You’ve done your research and found the safari you’re most interested in, but then you realize there are two options available to you. Should you go to Masai Mara or Serengeti? Both are large, famous, and incredibly beautiful parks, but they each have their own unique charms, so it can be hard to make your decision. Luckily, with our ultimate guide to choosing between Masai Mara and Serengeti, you’ll be able to plan your trip much more effectively.
We’ll discuss all the pros and cons of both parks, helping you choose the best one for your preferences, budget, and interests.
1. Masai Mara vs. Serengeti – Location & Landscape.
While the Masai Mara and Serengeti are both important parts of the Mara-Serengeti ecosystem, they do not have similar landscapes. The Serengeti, for instance, covers an area of approximately 14,760km, which is very huge when compared to the Masai Mara, which covers 1,510km². The Serengeti also has a diverse landscape, that includes: open grassland, kopjes, evergreen riverine forest, and deciduous woodland. And as visitors travel from south to north in the Serengeti, and eventually to the Masai Mara, the terrain gradually changes and becomes more hilly and wooded.
2. Masai Mara vs Serengeti – Wildlife.
Both the Masai Mara and the Serengeti provide excellent wildlife viewing opportunities. Both parks are Big Five destinations that consistently provide good sightings of lion, leopard, buffalo, and elephant – as well as cheetah, giraffe, and a variety of other animals. Rhinos are rare throughout the ecosystem, but they are far more likely to be seen in the Masai Mara, especially in the western section known as the Mara Triangle, where you have a good chance of encountering one of these heavyweights. elope.
3. Masai Mara vs. Serengeti – The Great Wildebeest Migration.
The great migration takes longer time in Serengeti than in the Masai Mara due to the larger size of the Serengeti. The months of January and February are ideal for a safari in Southern Serengeti. The wildebeest come here to give birth, interrupting their migration. Thousands of calves are born here every day during the calving season, attracting a large number of predators. When the calves are strong enough to begin their first migration, the herds start to move north in long, noisy columns toward the end of April. From June to July, they cross the Grumeti River in the Serengeti’s Western Corridor, another migration highlight. The survivors continue north until they reach the Mara River in August. This river crossing, possibly the most exciting moment of the great migration, can be seen from both the Serengeti and Masai Mara sides of the ecosystem. Once all the wildebeest have crossed, they spend about two months in the Mara before returning south to the Southern Serengeti.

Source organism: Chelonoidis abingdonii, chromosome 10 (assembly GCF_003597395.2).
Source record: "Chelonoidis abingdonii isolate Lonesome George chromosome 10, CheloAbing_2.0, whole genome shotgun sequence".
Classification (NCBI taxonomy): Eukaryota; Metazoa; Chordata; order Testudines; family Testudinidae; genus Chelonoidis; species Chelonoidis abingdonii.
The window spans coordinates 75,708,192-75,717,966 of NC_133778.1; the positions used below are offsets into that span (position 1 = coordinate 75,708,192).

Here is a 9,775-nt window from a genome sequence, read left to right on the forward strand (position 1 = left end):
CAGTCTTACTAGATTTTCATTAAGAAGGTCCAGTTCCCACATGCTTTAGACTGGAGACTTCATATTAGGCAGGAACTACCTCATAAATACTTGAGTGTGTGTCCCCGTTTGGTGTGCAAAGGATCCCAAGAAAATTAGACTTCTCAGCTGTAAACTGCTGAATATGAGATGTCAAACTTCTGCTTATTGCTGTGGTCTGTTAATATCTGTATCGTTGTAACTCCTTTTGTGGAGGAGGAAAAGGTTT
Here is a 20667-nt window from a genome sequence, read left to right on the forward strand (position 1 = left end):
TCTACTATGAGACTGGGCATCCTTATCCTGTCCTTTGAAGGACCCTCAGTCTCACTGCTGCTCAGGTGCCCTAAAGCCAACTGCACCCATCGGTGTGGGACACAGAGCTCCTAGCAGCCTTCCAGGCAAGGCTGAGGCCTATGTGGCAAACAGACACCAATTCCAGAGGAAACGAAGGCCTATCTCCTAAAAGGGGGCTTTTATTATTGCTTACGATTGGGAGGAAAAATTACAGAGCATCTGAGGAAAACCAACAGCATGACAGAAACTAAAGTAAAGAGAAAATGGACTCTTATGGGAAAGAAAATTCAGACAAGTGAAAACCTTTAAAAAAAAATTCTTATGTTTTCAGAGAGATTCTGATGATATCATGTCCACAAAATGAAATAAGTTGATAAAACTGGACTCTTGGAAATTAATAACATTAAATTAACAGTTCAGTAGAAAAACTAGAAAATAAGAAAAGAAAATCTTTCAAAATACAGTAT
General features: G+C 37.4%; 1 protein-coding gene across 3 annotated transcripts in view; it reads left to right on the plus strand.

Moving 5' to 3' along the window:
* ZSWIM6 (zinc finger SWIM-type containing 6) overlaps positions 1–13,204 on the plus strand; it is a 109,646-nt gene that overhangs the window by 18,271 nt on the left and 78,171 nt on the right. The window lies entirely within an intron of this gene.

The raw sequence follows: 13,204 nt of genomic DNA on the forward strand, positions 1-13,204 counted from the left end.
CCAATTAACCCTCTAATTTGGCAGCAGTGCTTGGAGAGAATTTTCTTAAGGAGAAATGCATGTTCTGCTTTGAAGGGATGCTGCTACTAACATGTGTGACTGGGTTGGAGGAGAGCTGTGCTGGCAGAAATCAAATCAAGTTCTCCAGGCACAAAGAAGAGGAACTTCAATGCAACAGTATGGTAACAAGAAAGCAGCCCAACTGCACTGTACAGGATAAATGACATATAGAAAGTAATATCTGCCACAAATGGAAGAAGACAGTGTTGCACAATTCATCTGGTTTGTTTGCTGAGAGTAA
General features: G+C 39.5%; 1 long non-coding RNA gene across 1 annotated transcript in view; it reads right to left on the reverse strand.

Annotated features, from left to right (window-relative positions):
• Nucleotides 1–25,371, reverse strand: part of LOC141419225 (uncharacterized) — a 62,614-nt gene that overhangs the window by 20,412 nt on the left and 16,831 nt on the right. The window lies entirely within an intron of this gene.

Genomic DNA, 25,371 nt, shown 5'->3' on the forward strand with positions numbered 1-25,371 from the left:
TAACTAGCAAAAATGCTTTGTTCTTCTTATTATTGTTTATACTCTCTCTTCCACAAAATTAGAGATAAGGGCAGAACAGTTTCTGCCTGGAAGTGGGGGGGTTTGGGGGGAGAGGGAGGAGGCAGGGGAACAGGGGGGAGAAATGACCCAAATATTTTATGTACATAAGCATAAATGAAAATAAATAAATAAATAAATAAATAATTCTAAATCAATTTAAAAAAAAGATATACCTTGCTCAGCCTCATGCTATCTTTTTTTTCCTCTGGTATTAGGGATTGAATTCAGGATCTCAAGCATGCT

4. Masai Mara vs. Serengeti – Best Time to Visit.
The best time to visit either park is during the dry months of June to October. This period draws animals to available water sources, such as rivers and waterholes. The vegetation shrivels away as the dry season progresses, making wildlife viewing easier – especially for predators, which can be difficult to spot when the grass is tall. The best time to see the wildebeest migration, however, varies between the Serengeti and the Masai Mara. The exact timing is dependent on rainfall, but from January to September, you have a good chance of seeing the migration in the Serengeti. The migration in the Masai Mara is best seen between September and October.
5. Masai Mara vs. Serengeti – Accommodation..
Although both parks offer every level of accommodation, from tented camps to larger chain lodges, the Serengeti has the largest selection of small upmarket lodgings. There are a few more mid-range options in the Masai Mara, as well as a lot of budget accommodation just outside the reserve. Camping trips to the Serengeti are typically conducted within the park, as opposed to budget camping trips to the Masai Mara, which are typically conducted outside of the reserve.
6. Masai Mara vs. Serengeti – Cost..
A safari in the Masai Mara is typically less expensive than one in the Serengeti. For starters, there are more affordable accommodation options in the Mara than in the Serengeti, with many of them located outside the reserve. Due to Serengeti’s size and the fact that the main entry point is through the Ngorongoro Conservation Area, staying outside the Serengeti and entering the park for day visits is not a viable option.
Most of the reasonably priced lodging options at the Masai Mara are mostly concentrated on the reserve’s eastern edge, which can make the experience quite crowded, especially during peak season. Staying on the quieter western side and central plains of the Masai Mara will generally cost a bit more. Staying in one of the private conservancies north of the national reserve is a great way to get away from the crowds. In terms of cost, a safari in the Mara and the Serengeti are comparable.
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